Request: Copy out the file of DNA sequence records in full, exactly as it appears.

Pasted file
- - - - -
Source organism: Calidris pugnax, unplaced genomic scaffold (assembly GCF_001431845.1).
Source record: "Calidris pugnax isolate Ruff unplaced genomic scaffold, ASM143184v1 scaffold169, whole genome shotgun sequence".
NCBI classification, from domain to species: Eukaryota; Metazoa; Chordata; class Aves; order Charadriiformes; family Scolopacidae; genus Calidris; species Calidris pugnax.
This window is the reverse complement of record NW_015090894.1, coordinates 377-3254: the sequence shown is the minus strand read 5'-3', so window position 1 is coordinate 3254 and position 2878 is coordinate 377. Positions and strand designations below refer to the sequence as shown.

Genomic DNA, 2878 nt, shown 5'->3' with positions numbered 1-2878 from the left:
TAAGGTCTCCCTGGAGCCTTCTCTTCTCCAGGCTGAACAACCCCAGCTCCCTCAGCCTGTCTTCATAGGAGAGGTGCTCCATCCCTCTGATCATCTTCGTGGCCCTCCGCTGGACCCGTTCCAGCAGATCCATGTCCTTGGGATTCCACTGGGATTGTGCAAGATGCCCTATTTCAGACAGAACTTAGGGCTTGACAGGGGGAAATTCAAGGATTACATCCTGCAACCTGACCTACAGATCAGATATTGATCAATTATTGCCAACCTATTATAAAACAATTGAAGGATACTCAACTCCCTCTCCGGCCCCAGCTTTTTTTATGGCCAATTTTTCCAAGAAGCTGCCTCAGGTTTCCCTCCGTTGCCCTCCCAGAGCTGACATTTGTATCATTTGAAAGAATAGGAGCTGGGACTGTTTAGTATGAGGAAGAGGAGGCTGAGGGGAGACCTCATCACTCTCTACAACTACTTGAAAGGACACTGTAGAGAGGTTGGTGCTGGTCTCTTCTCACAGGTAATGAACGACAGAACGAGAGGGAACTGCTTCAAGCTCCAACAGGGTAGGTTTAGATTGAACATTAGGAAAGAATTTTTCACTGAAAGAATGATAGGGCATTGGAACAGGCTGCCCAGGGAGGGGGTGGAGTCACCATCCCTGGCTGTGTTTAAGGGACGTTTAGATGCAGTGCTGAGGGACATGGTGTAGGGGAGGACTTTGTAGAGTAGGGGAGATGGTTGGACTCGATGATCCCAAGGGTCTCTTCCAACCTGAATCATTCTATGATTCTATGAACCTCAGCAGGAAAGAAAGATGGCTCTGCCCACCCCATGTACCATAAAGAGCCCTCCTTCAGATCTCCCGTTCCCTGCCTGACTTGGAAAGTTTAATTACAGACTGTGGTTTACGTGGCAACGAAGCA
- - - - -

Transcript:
Source organism: Calidris pugnax, unplaced genomic scaffold (assembly GCF_001431845.1).
Source record: "Calidris pugnax isolate Ruff unplaced genomic scaffold, ASM143184v1 scaffold169, whole genome shotgun sequence".
NCBI classification, from domain to species: Eukaryota; Metazoa; Chordata; class Aves; order Charadriiformes; family Scolopacidae; genus Calidris; species Calidris pugnax.
This window is the reverse complement of record NW_015090894.1, coordinates 377-3254: the sequence shown is the minus strand read 5'-3', so window position 1 is coordinate 3254 and position 2878 is coordinate 377. Positions and strand designations below refer to the sequence as shown.

Genomic DNA, 2878 nt, shown 5'->3' with positions numbered 1-2878 from the left:
TAAGGTCTCCCTGGAGCCTTCTCTTCTCCAGGCTGAACAACCCCAGCTCCCTCAGCCTGTCTTCATAGGAGAGGTGCTCCATCCCTCTGATCATCTTCGTGGCCCTCCGCTGGACCCGTTCCAGCAGATCCATGTCCTTGGGATTCCACTGGGATTGTGCAAGATGCCCTATTTCAGACAGAACTTAGGGCTTGACAGGGGGAAATTCAAGGATTACATCCTGCAACCTGACCTACAGATCAGATATTGATCAATTATTGCCAACCTATTATAAAACAATTGAAGGATACTCAACTCCCTCTCCGGCCCCAGCTTTTTTTATGGCCAATTTTTCCAAGAAGCTGCCTCAGGTTTCCCTCCGTTGCCCTCCCAGAGCTGACATTTGTATCATTTGAAAGAATAGGAGCTGGGACTGTTTAGTATGAGGAAGAGGAGGCTGAGGGGAGACCTCATCACTCTCTACAACTACTTGAAAGGACACTGTAGAGAGGTTGGTGCTGGTCTCTTCTCACAGGTAATGAACGACAGAACGAGAGGGAACTGCTTCAAGCTCCAACAGGGTAGGTTTAGATTGAACATTAGGAAAGAATTTTTCACTGAAAGAATGATAGGGCATTGGAACAGGCTGCCCAGGGAGGGGGTGGAGTCACCATCCCTGGCTGTGTTTAAGGGACGTTTAGATGCAGTGCTGAGGGACATGGTGTAGGGGAGGACTTTGTAGAGTAGGGGAGATGGTTGGACTCGATGATCCCAAGGGTCTCTTCCAACCTGAATCATTCTATGATTCTATGAACCTCAGCAGGAAAGAAAGATGGCTCTGCCCACCCCATGTACCATAAAGAGCCCTCCTTCAGATCTCCCGTTCCCTGCCTGACTTGGAAAGTTTAATTACAGACTGTGGTTTACGTGGCAACGAAGCA